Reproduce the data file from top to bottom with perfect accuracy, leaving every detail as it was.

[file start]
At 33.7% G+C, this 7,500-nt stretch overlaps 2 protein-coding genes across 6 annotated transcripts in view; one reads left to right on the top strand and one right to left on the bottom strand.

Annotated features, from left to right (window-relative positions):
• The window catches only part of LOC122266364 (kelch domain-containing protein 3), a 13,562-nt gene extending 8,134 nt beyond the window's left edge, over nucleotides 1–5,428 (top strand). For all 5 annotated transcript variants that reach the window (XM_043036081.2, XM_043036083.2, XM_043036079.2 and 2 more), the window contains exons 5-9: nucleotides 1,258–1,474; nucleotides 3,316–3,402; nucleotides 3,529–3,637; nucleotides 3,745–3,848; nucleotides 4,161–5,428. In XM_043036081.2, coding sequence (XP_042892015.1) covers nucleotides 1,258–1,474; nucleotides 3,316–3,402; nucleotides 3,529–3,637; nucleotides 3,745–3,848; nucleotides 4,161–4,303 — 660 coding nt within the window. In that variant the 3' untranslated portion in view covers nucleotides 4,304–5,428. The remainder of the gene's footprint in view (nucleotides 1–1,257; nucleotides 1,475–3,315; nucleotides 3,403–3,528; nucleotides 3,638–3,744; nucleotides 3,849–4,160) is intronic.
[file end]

At 33.7% G+C, this 7,500-nt stretch overlaps 2 protein-coding genes across 6 annotated transcripts in view; one reads left to right on the top strand and one right to left on the bottom strand.

Annotated features, from left to right (window-relative positions):
• The window catches only part of LOC122266364 (kelch domain-containing protein 3), a 13,562-nt gene extending 8,134 nt beyond the window's left edge, over nucleotides 1–5,428 (top strand). For all 5 annotated transcript variants that reach the window (XM_043036081.2, XM_043036083.2, XM_043036079.2 and 2 more), the window contains exons 5-9: nucleotides 1,258–1,474; nucleotides 3,316–3,402; nucleotides 3,529–3,637; nucleotides 3,745–3,848; nucleotides 4,161–5,428. In XM_043036081.2, coding sequence (XP_042892015.1) covers nucleotides 1,258–1,474; nucleotides 3,316–3,402; nucleotides 3,529–3,637; nucleotides 3,745–3,848; nucleotides 4,161–4,303 — 660 coding nt within the window. In that variant the 3' untranslated portion in view covers nucleotides 4,304–5,428. The remainder of the gene's footprint in view (nucleotides 1–1,257; nucleotides 1,475–3,315; nucleotides 3,403–3,528; nucleotides 3,638–3,744; nucleotides 3,849–4,160) is intronic.